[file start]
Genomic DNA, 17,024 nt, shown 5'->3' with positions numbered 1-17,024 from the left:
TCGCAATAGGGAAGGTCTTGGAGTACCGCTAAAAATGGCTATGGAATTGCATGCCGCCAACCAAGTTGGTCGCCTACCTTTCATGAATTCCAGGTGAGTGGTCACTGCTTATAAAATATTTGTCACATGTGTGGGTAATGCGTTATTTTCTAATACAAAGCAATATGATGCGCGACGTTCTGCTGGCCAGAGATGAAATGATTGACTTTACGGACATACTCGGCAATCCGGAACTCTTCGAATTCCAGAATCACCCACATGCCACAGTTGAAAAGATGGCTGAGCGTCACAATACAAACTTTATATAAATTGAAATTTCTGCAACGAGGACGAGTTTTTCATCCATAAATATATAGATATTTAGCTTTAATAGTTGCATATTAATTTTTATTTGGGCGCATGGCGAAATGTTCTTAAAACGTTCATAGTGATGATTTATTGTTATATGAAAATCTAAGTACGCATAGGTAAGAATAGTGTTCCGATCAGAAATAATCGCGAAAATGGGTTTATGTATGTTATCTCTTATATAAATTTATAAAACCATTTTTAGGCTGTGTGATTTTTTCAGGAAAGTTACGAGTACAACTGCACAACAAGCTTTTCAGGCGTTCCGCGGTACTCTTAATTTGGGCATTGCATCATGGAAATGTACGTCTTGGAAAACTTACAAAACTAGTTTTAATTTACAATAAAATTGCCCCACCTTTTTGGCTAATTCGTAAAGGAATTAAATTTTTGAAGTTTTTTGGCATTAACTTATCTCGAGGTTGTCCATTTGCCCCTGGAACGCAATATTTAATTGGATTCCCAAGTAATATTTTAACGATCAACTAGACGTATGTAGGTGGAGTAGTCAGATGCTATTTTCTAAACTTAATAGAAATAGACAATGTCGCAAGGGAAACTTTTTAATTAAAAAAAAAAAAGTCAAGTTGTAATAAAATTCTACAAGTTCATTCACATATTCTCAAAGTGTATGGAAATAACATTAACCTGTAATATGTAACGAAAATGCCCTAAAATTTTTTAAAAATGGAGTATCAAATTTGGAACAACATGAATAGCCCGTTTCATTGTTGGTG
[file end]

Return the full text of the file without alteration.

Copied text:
Genomic DNA, 17,024 nt, shown 5'->3' with positions numbered 1-17,024 from the left:
TCGCAATAGGGAAGGTCTTGGAGTACCGCTAAAAATGGCTATGGAATTGCATGCCGCCAACCAAGTTGGTCGCCTACCTTTCATGAATTCCAGGTGAGTGGTCACTGCTTATAAAATATTTGTCACATGTGTGGGTAATGCGTTATTTTCTAATACAAAGCAATATGATGCGCGACGTTCTGCTGGCCAGAGATGAAATGATTGACTTTACGGACATACTCGGCAATCCGGAACTCTTCGAATTCCAGAATCACCCACATGCCACAGTTGAAAAGATGGCTGAGCGTCACAATACAAACTTTATATAAATTGAAATTTCTGCAACGAGGACGAGTTTTTCATCCATAAATATATAGATATTTAGCTTTAATAGTTGCATATTAATTTTTATTTGGGCGCATGGCGAAATGTTCTTAAAACGTTCATAGTGATGATTTATTGTTATATGAAAATCTAAGTACGCATAGGTAAGAATAGTGTTCCGATCAGAAATAATCGCGAAAATGGGTTTATGTATGTTATCTCTTATATAAATTTATAAAACCATTTTTAGGCTGTGTGATTTTTTCAGGAAAGTTACGAGTACAACTGCACAACAAGCTTTTCAGGCGTTCCGCGGTACTCTTAATTTGGGCATTGCATCATGGAAATGTACGTCTTGGAAAACTTACAAAACTAGTTTTAATTTACAATAAAATTGCCCCACCTTTTTGGCTAATTCGTAAAGGAATTAAATTTTTGAAGTTTTTTGGCATTAACTTATCTCGAGGTTGTCCATTTGCCCCTGGAACGCAATATTTAATTGGATTCCCAAGTAATATTTTAACGATCAACTAGACGTATGTAGGTGGAGTAGTCAGATGCTATTTTCTAAACTTAATAGAAATAGACAATGTCGCAAGGGAAACTTTTTAATTAAAAAAAAAAAAGTCAAGTTGTAATAAAATTCTACAAGTTCATTCACATATTCTCAAAGTGTATGGAAATAACATTAACCTGTAATATGTAACGAAAATGCCCTAAAATTTTTTAAAAATGGAGTATCAAATTTGGAACAACATGAATAGCCCGTTTCATTGTTGGTG